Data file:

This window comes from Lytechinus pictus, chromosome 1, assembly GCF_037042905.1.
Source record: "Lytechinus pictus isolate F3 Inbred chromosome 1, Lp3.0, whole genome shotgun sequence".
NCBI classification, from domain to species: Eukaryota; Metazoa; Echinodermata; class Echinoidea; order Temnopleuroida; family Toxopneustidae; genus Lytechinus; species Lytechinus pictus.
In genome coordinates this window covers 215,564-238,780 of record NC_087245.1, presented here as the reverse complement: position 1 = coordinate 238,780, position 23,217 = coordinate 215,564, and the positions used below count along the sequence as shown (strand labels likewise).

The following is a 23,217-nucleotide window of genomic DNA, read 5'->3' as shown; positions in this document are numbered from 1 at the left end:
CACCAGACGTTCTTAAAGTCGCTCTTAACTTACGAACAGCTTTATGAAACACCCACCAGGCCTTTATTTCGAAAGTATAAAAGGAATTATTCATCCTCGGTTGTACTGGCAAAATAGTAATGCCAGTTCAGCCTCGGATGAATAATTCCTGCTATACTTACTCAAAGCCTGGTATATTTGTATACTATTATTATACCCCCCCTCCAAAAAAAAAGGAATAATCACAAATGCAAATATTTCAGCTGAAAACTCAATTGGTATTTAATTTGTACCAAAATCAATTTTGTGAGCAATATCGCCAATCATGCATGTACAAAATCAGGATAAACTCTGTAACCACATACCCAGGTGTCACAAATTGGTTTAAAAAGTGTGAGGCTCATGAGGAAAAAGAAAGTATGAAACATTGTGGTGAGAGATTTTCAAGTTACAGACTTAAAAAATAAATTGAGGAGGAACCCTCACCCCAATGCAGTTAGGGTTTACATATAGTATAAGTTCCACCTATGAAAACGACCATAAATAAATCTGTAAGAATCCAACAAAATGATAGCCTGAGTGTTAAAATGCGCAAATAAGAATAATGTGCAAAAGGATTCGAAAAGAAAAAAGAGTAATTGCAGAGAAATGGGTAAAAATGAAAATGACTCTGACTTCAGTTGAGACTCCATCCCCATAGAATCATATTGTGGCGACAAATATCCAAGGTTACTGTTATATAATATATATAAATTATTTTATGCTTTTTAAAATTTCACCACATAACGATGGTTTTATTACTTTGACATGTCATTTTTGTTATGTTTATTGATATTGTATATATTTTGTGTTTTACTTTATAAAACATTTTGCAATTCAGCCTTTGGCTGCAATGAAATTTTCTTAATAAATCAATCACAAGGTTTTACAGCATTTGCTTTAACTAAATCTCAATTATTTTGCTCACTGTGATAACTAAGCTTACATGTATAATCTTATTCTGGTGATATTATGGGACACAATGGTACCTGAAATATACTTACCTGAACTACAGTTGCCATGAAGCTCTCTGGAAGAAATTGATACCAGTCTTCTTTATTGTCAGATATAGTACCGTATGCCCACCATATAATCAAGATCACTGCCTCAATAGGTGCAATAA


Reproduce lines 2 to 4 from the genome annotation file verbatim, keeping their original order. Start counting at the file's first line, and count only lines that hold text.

Source record: "Lytechinus pictus isolate F3 Inbred chromosome 1, Lp3.0, whole genome shotgun sequence".
NCBI classification, from domain to species: Eukaryota; Metazoa; Echinodermata; class Echinoidea; order Temnopleuroida; family Toxopneustidae; genus Lytechinus; species Lytechinus pictus.
In genome coordinates this window covers 215,564-238,780 of record NC_087245.1, presented here as the reverse complement: position 1 = coordinate 238,780, position 23,217 = coordinate 215,564, and the positions used below count along the sequence as shown (strand labels likewise).